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At One College, Women Engineers Help Reshape The Machine Shop03:58Download

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Dr. Daniela Faas, director of design and fabrication operations, in one of the fabrication rooms at Olin College. (Jesse Costa/WBUR)MoreCloseclosemore
Dr. Daniela Faas, director of design and fabrication operations, in one of the fabrication rooms at Olin College. (Jesse Costa/WBUR)

Only about 20 percent of undergraduate engineering degrees in this country go to women.

Olin College, a prestigious engineering college in Needham, is proud to be an outlier: Half its students are women.

The school, which also prides itself on offering classes that focus on project-based learning, recently sought to redesign a central part of its campus — and in doing so, sought perspectives from its female students.

The Machine Shop

The machine shop is a big deal at Olin. It's now a place where students cut their teeth at building their own projects. But it was once a daunting space to many students who had not grown up around shop.

Daniella Faas, director of design and fabrication operations at Olin, said she remembers being discouraged from using the machines in the shop and wants to make sure all students feel comfortable there.

"Engineering's so much about being able to produce something at the end, and we really haven't done that in the past," Faas says.

Faas' colleague, Aaron Hoover, is an associate professor of mechanical engineering and says the machine shop did not used to encourage students to build their own projects.

"So when Olin started out, we started out with a very traditional shop space where, as a student, you came in with a technical drawing that was defined to a certain specification, and you would either hand it off to have someone else make it for you, or, if you were lucky, you could make it yourself," he explained. "And that was actually kind of at odds, to a certain degree, with the anti-disciplinary or multidisciplinary culture that we have here."

In the machine shop at Olin College, junior Claire Kincaid uses a plasma cutter to inscribe a poem she's written for a friend on a sheet of metal. (Jesse Costa/WBUR)
In the machine shop at Olin College, junior Claire Kincaid uses a plasma cutter to inscribe a poem she's written for a friend on a sheet of metal. (Jesse Costa/WBUR)

In the welding shop, junior Claire Kincaid takes advantage of the shop's redesign.

"It's been so amazing," Kincaid says. "We got rid of our old laser cutter that didn't work so well. We have new equipment, new welding bays. I love welding, so I'm real happy about the welding bays. This room is generally so much nicer than it was."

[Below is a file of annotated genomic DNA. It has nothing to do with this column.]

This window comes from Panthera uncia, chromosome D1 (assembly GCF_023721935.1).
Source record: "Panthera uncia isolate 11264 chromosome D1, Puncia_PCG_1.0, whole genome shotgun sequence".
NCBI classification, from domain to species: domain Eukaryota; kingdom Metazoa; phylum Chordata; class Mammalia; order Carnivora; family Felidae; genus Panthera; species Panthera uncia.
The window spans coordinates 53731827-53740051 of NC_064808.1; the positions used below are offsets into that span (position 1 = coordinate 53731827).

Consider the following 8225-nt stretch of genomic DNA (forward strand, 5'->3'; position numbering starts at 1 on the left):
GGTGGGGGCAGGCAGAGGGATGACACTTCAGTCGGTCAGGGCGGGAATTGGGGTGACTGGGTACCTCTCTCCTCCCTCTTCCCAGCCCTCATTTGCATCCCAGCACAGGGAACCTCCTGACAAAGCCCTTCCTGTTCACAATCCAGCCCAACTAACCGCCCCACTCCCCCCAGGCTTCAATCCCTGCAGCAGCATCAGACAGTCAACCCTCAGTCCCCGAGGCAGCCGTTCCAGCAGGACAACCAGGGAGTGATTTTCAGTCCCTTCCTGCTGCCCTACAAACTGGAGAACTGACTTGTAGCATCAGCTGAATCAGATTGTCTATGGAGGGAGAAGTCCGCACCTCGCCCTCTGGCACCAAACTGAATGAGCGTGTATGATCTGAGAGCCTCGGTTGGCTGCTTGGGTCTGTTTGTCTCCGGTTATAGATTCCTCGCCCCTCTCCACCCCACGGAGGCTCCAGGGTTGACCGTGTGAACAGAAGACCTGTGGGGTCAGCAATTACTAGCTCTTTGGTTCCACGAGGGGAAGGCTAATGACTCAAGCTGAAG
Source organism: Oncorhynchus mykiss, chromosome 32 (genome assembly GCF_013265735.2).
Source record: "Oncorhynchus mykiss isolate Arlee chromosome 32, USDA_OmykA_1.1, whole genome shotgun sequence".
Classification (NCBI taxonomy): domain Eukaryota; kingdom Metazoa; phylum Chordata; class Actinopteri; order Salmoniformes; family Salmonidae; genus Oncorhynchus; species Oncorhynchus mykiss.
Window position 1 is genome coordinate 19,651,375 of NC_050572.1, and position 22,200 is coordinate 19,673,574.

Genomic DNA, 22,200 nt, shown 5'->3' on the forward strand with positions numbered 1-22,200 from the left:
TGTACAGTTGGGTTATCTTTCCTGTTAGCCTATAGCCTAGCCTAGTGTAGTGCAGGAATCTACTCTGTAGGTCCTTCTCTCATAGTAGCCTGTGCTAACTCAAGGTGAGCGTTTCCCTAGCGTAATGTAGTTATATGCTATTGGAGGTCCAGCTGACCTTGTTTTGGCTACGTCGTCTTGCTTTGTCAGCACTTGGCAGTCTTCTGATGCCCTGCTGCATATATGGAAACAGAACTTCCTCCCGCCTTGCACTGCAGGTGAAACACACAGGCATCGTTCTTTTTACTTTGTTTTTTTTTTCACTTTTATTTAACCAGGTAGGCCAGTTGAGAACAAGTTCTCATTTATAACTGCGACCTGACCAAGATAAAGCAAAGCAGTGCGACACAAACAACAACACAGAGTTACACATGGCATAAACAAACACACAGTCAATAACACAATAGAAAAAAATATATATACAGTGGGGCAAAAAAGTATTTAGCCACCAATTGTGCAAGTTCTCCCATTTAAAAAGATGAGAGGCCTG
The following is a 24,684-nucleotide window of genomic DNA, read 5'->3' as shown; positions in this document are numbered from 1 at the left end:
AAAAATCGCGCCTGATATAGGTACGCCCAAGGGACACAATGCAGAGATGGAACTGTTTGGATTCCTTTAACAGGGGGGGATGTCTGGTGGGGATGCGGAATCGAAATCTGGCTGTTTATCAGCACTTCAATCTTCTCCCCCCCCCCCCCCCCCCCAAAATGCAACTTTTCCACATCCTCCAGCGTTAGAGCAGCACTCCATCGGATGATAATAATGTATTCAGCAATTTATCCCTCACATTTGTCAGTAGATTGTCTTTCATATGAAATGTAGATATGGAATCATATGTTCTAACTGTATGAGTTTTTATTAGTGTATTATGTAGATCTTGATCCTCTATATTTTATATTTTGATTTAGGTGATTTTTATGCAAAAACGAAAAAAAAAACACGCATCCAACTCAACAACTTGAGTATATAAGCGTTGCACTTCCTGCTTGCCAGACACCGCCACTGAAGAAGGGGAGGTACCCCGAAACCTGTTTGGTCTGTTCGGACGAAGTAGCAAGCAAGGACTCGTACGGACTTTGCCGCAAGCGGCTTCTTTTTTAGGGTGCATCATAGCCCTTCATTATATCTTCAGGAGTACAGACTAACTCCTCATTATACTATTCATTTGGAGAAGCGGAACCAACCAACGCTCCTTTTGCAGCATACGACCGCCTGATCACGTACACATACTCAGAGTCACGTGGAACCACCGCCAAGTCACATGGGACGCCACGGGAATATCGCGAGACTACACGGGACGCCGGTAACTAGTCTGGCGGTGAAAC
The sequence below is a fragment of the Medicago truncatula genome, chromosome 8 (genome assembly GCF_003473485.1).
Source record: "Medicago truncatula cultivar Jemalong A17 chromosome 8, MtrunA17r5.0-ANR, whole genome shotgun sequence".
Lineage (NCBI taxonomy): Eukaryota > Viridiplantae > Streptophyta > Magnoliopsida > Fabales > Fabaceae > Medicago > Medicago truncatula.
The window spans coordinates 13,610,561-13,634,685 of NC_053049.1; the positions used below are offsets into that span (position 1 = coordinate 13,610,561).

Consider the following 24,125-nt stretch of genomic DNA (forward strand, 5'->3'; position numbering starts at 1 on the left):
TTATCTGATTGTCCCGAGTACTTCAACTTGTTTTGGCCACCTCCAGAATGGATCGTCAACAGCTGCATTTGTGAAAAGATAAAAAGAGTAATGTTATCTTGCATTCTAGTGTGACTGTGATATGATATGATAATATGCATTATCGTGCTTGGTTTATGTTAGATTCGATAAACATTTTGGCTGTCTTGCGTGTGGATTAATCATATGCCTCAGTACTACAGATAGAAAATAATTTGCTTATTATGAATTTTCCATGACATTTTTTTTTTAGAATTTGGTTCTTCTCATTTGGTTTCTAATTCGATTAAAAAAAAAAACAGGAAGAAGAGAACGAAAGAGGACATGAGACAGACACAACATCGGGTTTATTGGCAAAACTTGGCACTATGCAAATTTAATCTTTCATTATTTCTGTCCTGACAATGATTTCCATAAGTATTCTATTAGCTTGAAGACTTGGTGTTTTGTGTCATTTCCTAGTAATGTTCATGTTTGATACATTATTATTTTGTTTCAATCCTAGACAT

Kincaid cuts a poem out of a piece of steel using a plasma torch. She has been working with metal her whole life. But others students have not.

One change to accommodate students new to building their own products: Hand tools are no longer strewn about.

Junior Sara Ballantyne says each tool has a place on a board now, along with a label saying what size it is and what it's called.

Racks for tools such as this one in the "green room" have been installed for improved organization and identification. (Jesse Costa/WBUR)
Racks for tools such as this one in the "green room" have been installed for improved organization and identification. (Jesse Costa/WBUR)

"If someone told me: 'Hey! Hand me a dead blow hammer' prior to this wall, I would have no idea what they were talking about and probably would have handed them a mallet," Ballantyne says. "And so when someone says: 'I need a 19-mm metric wrench,' you can say 'Oh, got it! Here you go,' just by grabbing it off the wall."

Ballantyne says women can bring a different approach to how some of the big machines are set up for students who might find them daunting.

"A big stereotype that can be true is women have a little bit more caution in the spaces, and so when they come in, they have a little bit more awareness of the people who are working around them," Ballantyne says. She adds that women are sometimes more observant of issues with their work spaces.

"Something I think personally, I, as a woman can bring to the table, is I can look around and say, 'that doesn't really seem correct to me,' " she says.

That focus on safety among some female students is something Jayce Chow observes, too.

Student "Ninjas" Sara Ballantyne and Jayce Chow walk past a drill press and a band saw which are among the basic tools students are initially trained to learn in the "green room" at Olin College. (Jesse Costa/WBUR)
Student "Ninjas" Sara Ballantyne and Jayce Chow walk past a drill press and a band saw which are among the basic tools students are initially trained to learn in the "green room" at Olin College. (Jesse Costa/WBUR)

"The women in our shop do definitely tend to take fewer stupid risks, and then also, when you're training women versus training men, the women tend to actually pay a little bit more attention, I've found," Chow says. "The woman will still actually engage with the training, whereas the man might be trying to show off the skills that he already has."

Another redesign: Students teach other students now. So whoever wants to use the plasma torch to cut metal can go to Ballantyne.

"We've been able to see a transition from it being a bit more of a hardcore mechie- and like male-dominated space to a very open learning space for students here," Ballantyne says.

All kinds of students, Faas says.

"I don't think computer scientists necessarily should be afraid to walk into the shop and do cool stuff," Faas says.

And doing cool stuff is what Olin sees as an integral part of its educational experience.

This segment aired on November 6, 2017.

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Fred Thys reports on politics and higher education for WBUR.

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